Rye bread is a type of bread made with various proportions of flour from rye grain. It can be light or dark in color, depending on the type of flour used and the addition of coloring agents, and is typically denser than bread made from wheat flour. It is higher in fiber than white bread and is often darker in color and stronger in flavor. Rye bread has a low glycemic index, which means it does not cause a spike in blood sugar when compared to white bread.
Dark rye bread was considered a staple through the Middle Ages. Many different types of rye grain have come from north-central and eastern Europe such as Finland, Denmark, Baltic countries, Russia, The Netherlands and Germany. Around 500 AD, the Saxons and Danes settled in Britain and introduced rye, which was well suited to colder northern climates. In Austria, Denmark, Estonia, Finland, Greenland, Iceland, Latvia, Lithuania, Poland, Belarus, Russia, and Ukraine, rye breads of varying consistency are the most popular type of bread.
While rye and wheat are genetically similar enough to interbreed, their biochemistries differ enough that they affect the breadmaking process. The key issue is differing amylases, the enzyme which breaks starch down into sugar. While wheat amylases are generally not heat-stable and thus do not affect stronger wheat gluten that gives wheat bread its structure, rye amylase remains active at substantially higher temperatures. Since rye gluten (secalin) is not particularly strong, rye dough structure is based on complex polysaccharides, including rye starch and pentosans. As a result, amylases in rye flour can break down dough structure, inhibiting it from rising.
There are two common solutions: The traditional manner, developed where obtaining wheat was traditionally impractical because of marginal growing conditions or supply difficulties, uses dough acidification to impede the function of rye amylases. Lowering dough pH, however, compromises the use of relatively acid-intolerant Saccharomyces cerevisiae-based “baker’s yeast”. Instead, addition of naturally acidic Lactobacillus “sourdough” cultures lowers bread pH, provides an acid-tolerant yeast strain, and helps gelatinize starches in the dough matrix. The byproduct of this approach is lighter breads.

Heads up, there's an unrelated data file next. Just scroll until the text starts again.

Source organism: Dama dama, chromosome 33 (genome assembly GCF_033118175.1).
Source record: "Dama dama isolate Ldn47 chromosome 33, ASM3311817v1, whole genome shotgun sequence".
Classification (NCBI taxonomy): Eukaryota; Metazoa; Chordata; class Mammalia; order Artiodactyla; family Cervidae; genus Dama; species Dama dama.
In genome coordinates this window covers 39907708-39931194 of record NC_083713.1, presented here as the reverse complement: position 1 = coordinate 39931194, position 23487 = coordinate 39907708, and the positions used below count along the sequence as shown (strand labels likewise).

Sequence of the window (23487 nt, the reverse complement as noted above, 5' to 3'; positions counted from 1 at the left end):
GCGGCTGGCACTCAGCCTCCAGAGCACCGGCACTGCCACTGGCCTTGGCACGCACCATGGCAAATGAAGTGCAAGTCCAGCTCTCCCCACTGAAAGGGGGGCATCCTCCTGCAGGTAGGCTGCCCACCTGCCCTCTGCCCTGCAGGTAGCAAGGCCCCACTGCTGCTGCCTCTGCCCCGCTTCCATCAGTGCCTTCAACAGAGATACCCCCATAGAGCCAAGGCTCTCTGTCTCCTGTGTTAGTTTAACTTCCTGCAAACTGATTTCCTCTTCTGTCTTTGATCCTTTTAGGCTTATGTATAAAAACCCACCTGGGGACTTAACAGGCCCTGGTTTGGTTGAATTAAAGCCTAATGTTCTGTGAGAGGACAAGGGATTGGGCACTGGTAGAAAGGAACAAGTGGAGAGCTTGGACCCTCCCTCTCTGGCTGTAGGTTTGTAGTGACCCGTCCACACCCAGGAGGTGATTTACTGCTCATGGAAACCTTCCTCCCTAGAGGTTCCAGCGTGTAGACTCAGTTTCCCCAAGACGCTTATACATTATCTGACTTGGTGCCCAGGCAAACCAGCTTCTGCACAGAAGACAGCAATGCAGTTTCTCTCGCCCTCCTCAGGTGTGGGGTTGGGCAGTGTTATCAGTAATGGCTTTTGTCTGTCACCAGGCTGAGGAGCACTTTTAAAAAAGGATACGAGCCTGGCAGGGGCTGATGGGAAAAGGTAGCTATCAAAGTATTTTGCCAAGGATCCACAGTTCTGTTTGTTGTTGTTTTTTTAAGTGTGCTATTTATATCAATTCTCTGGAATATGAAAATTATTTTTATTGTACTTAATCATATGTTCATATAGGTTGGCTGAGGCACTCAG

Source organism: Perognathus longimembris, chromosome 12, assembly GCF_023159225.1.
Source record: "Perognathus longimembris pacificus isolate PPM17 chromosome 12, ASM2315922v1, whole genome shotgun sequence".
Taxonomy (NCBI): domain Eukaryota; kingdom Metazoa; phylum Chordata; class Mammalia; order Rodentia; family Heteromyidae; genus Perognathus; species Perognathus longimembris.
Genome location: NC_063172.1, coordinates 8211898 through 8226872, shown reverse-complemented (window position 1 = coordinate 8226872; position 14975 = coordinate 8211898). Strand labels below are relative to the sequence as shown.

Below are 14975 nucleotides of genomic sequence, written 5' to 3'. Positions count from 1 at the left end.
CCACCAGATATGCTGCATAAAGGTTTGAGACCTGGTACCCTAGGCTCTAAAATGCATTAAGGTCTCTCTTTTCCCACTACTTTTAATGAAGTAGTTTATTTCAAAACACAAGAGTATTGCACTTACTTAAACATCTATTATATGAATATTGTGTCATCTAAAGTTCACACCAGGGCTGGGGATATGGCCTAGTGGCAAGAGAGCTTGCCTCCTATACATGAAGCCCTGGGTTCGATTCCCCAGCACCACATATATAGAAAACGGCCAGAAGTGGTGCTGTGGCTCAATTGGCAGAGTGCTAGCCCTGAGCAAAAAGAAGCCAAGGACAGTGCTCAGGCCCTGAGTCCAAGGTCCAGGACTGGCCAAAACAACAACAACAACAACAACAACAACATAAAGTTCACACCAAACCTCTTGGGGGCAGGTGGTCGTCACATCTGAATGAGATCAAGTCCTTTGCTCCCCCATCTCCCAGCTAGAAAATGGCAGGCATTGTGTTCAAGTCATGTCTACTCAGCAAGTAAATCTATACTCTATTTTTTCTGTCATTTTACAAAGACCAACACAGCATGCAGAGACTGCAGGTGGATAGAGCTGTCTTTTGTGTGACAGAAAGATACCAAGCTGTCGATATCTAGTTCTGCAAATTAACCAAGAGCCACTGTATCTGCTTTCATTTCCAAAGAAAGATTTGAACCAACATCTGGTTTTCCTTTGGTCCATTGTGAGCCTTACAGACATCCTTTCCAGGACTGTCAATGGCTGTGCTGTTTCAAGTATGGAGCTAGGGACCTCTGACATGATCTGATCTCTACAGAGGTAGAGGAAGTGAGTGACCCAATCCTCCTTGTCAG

Russian pancakes are a traditional weekend breakfast food in Russia and are also often eaten with tea as a snack or a dessert. They are probably unlike any other kind of pancakes you’ve had before. They differ from French crepes since they are slightly thicker, but about the same in diameter; they are different from American-style pancakes since they are much thinner and wider. The typical toppings and fillings used for Russian pancakes are also quite different. You will never see pancakes with syrup at a Russian restaurant!
You only need a few very simple ingredients to make Russian pancakes – milk, eggs, and flour form the basis of the recipe. The pancakes can be made with or without yeast. They can also be made with buttermilk or regular milk.
Dr. Nina Walsh concludes her series on the benefits of fermented food and beverages from Russia with her recipes for creating rye bread and Russian pancakes. These breads have far less gluten and none of the health issues associated with breads made from hybridized wheat flour. Click the play button below to listen to the interview with Dr. Nina Walsh from Flow Natural Medicine and Acupuncture.